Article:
I have an MCP4921 DAC that is controlled by a Raspberry Pi.

Then, I have built a Howland current pump circuit that is able to regulate current depending on the input voltage:

Howland current pump circuit

Both of these work beautifully in the lab. I am also able to use the DAC to control the V3 voltage source on the circuit. Again, this works fine.

The last piece of the puzzle was to be able to pulsate the output current to have it look like a square wave at a given frequency. To do this, I have decided to try and use a CPC1150N solid-state relay.

I am able to use the PWM module on the Raspberry Pi to control the relay. What I tried to do was put the solid-state relay in between the DAC and the R2 resistance. However, this did not work. For some reason, I have a 4V voltage drop across the solid-state relay. Setting one end of the optical relay to 2V with the DAC, I measure 6V at the other end.

I am not very knowledgable with solid-state relays to understand why this is happening. My question is: Why is this happening? Would it even be possible to use a solid-state relay at that location and if not, what are the alternatives?

I have thought of purchasing a new DAC with switching capabilities, but wanted to know if there was another way before doing so.


1 Answer 1


I don't see how you would use the SSR in the position you suggest. Opening up that input is not the same as making the voltage 0V.

You should note that the SSR needs something like 5mA through the LED to switch 'on' reliably, so make sure that whatever drive circuit you are using is supplying sufficient current.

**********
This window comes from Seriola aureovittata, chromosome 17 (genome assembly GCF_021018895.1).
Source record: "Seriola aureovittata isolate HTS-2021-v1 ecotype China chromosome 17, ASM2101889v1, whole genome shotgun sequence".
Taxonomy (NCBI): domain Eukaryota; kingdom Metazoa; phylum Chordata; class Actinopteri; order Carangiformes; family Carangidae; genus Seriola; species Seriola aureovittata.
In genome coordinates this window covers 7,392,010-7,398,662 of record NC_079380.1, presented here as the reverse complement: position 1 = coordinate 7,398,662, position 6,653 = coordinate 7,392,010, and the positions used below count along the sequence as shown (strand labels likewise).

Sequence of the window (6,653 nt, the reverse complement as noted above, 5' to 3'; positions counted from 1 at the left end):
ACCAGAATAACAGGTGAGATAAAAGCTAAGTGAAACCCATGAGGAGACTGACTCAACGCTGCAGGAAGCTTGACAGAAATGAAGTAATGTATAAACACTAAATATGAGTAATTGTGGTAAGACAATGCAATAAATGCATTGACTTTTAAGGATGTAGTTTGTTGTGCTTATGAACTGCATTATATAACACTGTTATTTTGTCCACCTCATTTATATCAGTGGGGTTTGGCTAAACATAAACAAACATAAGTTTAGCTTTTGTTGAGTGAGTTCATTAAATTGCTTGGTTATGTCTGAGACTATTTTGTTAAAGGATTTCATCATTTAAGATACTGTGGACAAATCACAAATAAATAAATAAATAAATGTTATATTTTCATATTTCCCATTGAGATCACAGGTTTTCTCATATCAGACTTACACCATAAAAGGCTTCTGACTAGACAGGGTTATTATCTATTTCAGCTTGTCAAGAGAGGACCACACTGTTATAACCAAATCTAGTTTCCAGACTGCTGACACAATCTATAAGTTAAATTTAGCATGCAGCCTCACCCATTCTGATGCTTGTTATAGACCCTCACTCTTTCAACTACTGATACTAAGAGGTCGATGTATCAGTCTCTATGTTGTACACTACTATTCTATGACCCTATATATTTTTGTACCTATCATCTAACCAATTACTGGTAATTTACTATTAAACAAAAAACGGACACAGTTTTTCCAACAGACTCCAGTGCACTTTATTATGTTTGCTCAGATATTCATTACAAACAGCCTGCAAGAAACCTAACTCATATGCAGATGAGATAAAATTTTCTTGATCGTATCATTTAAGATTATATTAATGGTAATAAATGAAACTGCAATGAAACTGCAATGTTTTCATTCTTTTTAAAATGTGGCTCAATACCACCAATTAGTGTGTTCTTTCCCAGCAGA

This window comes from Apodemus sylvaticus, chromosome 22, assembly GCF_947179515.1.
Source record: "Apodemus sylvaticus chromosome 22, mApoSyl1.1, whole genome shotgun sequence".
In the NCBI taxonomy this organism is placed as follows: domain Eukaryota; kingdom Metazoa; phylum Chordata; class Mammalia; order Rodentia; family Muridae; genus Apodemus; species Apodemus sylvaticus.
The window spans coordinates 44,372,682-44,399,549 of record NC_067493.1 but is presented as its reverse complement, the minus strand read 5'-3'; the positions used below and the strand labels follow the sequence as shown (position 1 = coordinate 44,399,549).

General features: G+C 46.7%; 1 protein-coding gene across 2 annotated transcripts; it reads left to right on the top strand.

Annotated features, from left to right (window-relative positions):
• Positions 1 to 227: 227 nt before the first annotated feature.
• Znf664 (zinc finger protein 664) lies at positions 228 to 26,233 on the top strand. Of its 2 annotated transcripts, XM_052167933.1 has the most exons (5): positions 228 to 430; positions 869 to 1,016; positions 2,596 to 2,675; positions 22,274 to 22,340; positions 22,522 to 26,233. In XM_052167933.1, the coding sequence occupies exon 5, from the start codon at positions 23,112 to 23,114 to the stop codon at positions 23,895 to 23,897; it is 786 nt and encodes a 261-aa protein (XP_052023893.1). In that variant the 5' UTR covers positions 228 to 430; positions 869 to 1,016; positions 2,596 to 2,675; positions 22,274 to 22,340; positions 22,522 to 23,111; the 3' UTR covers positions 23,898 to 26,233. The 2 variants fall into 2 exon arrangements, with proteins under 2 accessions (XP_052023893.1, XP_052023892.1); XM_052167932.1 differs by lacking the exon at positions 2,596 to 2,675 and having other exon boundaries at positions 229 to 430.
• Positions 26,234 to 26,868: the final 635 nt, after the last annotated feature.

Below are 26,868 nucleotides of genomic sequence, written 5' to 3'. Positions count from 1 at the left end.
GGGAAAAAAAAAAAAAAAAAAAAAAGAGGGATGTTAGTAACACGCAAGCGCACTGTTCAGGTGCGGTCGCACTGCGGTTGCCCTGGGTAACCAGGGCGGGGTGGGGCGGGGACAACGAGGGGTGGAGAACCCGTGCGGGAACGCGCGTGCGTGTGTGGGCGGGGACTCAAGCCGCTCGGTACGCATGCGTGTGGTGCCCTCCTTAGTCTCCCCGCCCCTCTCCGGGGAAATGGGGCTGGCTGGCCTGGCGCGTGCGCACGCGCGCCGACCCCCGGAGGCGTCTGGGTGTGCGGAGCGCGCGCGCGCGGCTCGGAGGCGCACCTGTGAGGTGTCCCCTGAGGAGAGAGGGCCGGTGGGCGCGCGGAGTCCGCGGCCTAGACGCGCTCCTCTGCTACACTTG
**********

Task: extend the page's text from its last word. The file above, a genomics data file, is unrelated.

Maybe you could increase the 1 ohm sense resistance, depending on your range of load resistances.

Edit: I'm changing the suggestion because there was a path I didn't notice before the coffee.

Put the SSR output between the + input of the op-amp and ground. You could also use a small MOSFET such as a 2N7000 or (better) a TN0104 instead of the SSR and drive it directly from the RPi.

  • \$\begingroup\$ I was thinking of using the SSR for my VREF but again, opening up the input is not the same as making the voltage 0V. I'll look into your suggestion. Thank you! \$\endgroup\$
    – George
    Feb 1, 2020 at 20:11
  • \$\begingroup\$ Again, opening up the connection is not the same as making it 0V, it's unclear what happens in that case (and there are two modes to analyze). It appears from a quick glance at the datasheet that it won't go quite to 0V in buffered mode (it's not really specified what happens below 40mV) and in unbuffered mode you'd need a reasonably low resistance SPDT switch that connects the reference input to either Vref or to 0V, so you could use a 74HC4053. \$\endgroup\$ Feb 1, 2020 at 20:11
  • \$\begingroup\$ Yea you're right. Thank you. Just to be clear, your suggestion was to set the Optical relay in between the 12V power supply of the Op amp and transistor to ground, right? \$\endgroup\$
    – George
    Feb 1, 2020 at 20:15
  • \$\begingroup\$ Would that really be okay to short my power supply? Or should I use a second SSR to also open up the power suply at the same time? \$\endgroup\$
    – George
    Feb 1, 2020 at 20:19
  • 1
    \$\begingroup\$ Putting it in between the ground and In+ I think is a good option as well. \$\endgroup\$
    – George
    Feb 1, 2020 at 20:29

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